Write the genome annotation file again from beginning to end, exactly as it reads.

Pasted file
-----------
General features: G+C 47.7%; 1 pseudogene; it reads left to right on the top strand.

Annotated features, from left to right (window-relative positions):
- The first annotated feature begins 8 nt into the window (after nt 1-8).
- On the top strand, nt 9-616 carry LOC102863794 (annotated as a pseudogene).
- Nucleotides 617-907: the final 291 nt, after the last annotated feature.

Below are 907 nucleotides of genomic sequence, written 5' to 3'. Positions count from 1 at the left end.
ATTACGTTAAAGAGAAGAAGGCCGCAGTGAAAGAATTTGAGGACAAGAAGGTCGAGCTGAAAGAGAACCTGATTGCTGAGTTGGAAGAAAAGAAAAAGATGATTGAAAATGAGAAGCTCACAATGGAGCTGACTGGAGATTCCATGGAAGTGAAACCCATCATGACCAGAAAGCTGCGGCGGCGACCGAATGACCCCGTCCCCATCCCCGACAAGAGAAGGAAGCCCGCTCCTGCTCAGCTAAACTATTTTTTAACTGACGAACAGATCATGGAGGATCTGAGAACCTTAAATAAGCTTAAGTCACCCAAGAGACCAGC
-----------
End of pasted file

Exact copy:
General features: G+C 47.7%; 1 pseudogene; it reads left to right on the top strand.

Annotated features, from left to right (window-relative positions):
- The first annotated feature begins 8 nt into the window (after nt 1-8).
- On the top strand, nt 9-616 carry LOC102863794 (annotated as a pseudogene).
- Nucleotides 617-907: the final 291 nt, after the last annotated feature.

Below are 907 nucleotides of genomic sequence, written 5' to 3'. Positions count from 1 at the left end.
ATTACGTTAAAGAGAAGAAGGCCGCAGTGAAAGAATTTGAGGACAAGAAGGTCGAGCTGAAAGAGAACCTGATTGCTGAGTTGGAAGAAAAGAAAAAGATGATTGAAAATGAGAAGCTCACAATGGAGCTGACTGGAGATTCCATGGAAGTGAAACCCATCATGACCAGAAAGCTGCGGCGGCGACCGAATGACCCCGTCCCCATCCCCGACAAGAGAAGGAAGCCCGCTCCTGCTCAGCTAAACTATTTTTTAACTGACGAACAGATCATGGAGGATCTGAGAACCTTAAATAAGCTTAAGTCACCCAAGAGACCAGC